Testosterone use in the male infertility population prescribing patterns and effects on semen and hormonal parameters
In Canada, testosterone is not commonly used by men presenting for fertility investigation (1.3%). Testosterone cessation generally resulted in an increase in sperm counts. A subset of men remained azoospermic.
Mary K. Samplaski, M.D., Yasir Loai, B.S., Kimberly Wong, Kirk C. Lo, M.D., Ethan D. Grober, M.D., Keith A. Jarvi, M.D.
Volume 101, Issue 1, Pages 64-69, January 2014
To analyze how frequently and why men presenting with infertility take testosterone (T) and if negative effects of T on semen parameters are reversed following cessation.
Analysis of a prospectively collected database.
Male Infertility clinic.
Men presenting for fertility evaluation from 2008 to 2012.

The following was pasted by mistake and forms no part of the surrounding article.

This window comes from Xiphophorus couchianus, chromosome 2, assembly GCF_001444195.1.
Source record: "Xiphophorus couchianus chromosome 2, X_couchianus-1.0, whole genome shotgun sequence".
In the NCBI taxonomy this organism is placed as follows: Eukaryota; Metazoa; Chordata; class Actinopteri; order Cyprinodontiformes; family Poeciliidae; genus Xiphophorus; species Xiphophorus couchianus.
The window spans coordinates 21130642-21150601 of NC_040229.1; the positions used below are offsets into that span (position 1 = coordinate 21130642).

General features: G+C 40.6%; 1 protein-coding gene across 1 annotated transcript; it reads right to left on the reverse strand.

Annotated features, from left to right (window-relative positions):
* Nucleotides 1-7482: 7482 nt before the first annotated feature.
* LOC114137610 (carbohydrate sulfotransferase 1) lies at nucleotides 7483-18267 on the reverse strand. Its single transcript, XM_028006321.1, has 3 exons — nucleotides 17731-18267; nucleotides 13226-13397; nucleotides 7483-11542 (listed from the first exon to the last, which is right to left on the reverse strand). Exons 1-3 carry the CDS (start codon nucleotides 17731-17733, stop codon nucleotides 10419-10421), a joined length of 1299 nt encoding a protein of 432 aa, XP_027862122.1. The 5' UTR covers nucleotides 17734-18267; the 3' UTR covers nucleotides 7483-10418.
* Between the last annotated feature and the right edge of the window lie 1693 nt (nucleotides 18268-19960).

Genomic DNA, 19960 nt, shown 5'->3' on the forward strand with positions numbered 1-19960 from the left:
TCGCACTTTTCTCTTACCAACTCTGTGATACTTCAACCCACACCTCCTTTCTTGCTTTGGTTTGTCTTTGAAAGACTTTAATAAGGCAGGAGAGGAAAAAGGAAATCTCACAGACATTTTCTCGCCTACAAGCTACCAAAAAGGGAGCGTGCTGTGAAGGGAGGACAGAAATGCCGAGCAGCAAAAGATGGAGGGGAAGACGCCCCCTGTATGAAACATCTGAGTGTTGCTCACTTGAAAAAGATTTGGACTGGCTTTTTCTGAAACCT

Main Outcome Measure(s):
The frequency and reason for T use in the infertile male population, and semen and hormonal parameters while on T and following discontinuation.
A total of 59/4,400 men (1.3%) reported taking T. T was prescribed by a variety of physicians, including endocrinologists (24%), general practitioners (17%), urologists (15%), gynecologists (5%), and reproductive endocrinologists (3%). Only one of the men admitted that he had obtained T from an illicit source. More than 82% of men were prescribed T for the treatment of hypogonadism, but surprisingly, 12% (7/59) were prescribed T to treat their infertility. While on T, 88.4% of men were azoospermic, but by 6 months after T cessation, 65% of the men without other known causes for azoospermia recovered spermatogenesis.
In Canada, T was not commonly used by men presenting for fertility investigation (1.3%). Close to 2/3 of infertile men using T recovered spermatogenesis within 6 months of T discontinuation.